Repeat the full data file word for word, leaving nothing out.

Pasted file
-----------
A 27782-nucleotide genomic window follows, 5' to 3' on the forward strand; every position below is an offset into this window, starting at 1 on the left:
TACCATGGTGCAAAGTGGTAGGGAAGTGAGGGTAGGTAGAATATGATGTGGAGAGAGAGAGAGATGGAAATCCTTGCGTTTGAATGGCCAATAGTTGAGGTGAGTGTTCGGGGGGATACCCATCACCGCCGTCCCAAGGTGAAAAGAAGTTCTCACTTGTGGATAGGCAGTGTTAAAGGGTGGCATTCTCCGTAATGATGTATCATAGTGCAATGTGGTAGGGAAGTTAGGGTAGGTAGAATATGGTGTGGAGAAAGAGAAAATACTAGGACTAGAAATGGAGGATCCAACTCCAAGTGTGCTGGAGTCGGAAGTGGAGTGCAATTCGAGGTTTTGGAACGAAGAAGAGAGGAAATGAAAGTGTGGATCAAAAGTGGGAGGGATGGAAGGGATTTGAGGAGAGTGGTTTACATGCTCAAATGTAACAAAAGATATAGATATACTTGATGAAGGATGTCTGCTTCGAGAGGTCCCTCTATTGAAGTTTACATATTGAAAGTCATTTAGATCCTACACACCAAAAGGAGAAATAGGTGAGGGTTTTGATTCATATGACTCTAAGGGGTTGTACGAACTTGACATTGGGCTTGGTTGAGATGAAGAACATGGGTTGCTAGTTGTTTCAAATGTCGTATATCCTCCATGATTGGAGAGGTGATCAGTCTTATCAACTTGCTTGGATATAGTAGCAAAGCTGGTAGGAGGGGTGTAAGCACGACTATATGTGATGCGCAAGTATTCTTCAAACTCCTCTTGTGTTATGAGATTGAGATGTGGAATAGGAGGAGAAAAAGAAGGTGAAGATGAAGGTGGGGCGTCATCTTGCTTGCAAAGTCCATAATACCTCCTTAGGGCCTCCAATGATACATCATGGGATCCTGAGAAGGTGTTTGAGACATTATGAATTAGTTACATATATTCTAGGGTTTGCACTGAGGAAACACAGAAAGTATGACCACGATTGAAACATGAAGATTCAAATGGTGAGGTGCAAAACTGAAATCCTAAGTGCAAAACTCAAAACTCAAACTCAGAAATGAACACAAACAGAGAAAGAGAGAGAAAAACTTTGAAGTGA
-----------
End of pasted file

A 27782-nucleotide genomic window follows, 5' to 3' on the forward strand; every position below is an offset into this window, starting at 1 on the left:
TACCATGGTGCAAAGTGGTAGGGAAGTGAGGGTAGGTAGAATATGATGTGGAGAGAGAGAGAGATGGAAATCCTTGCGTTTGAATGGCCAATAGTTGAGGTGAGTGTTCGGGGGGATACCCATCACCGCCGTCCCAAGGTGAAAAGAAGTTCTCACTTGTGGATAGGCAGTGTTAAAGGGTGGCATTCTCCGTAATGATGTATCATAGTGCAATGTGGTAGGGAAGTTAGGGTAGGTAGAATATGGTGTGGAGAAAGAGAAAATACTAGGACTAGAAATGGAGGATCCAACTCCAAGTGTGCTGGAGTCGGAAGTGGAGTGCAATTCGAGGTTTTGGAACGAAGAAGAGAGGAAATGAAAGTGTGGATCAAAAGTGGGAGGGATGGAAGGGATTTGAGGAGAGTGGTTTACATGCTCAAATGTAACAAAAGATATAGATATACTTGATGAAGGATGTCTGCTTCGAGAGGTCCCTCTATTGAAGTTTACATATTGAAAGTCATTTAGATCCTACACACCAAAAGGAGAAATAGGTGAGGGTTTTGATTCATATGACTCTAAGGGGTTGTACGAACTTGACATTGGGCTTGGTTGAGATGAAGAACATGGGTTGCTAGTTGTTTCAAATGTCGTATATCCTCCATGATTGGAGAGGTGATCAGTCTTATCAACTTGCTTGGATATAGTAGCAAAGCTGGTAGGAGGGGTGTAAGCACGACTATATGTGATGCGCAAGTATTCTTCAAACTCCTCTTGTGTTATGAGATTGAGATGTGGAATAGGAGGAGAAAAAGAAGGTGAAGATGAAGGTGGGGCGTCATCTTGCTTGCAAAGTCCATAATACCTCCTTAGGGCCTCCAATGATACATCATGGGATCCTGAGAAGGTGTTTGAGACATTATGAATTAGTTACATATATTCTAGGGTTTGCACTGAGGAAACACAGAAAGTATGACCACGATTGAAACATGAAGATTCAAATGGTGAGGTGCAAAACTGAAATCCTAAGTGCAAAACTCAAAACTCAAACTCAGAAATGAACACAAACAGAGAAAGAGAGAGAAAAACTTTGAAGTGA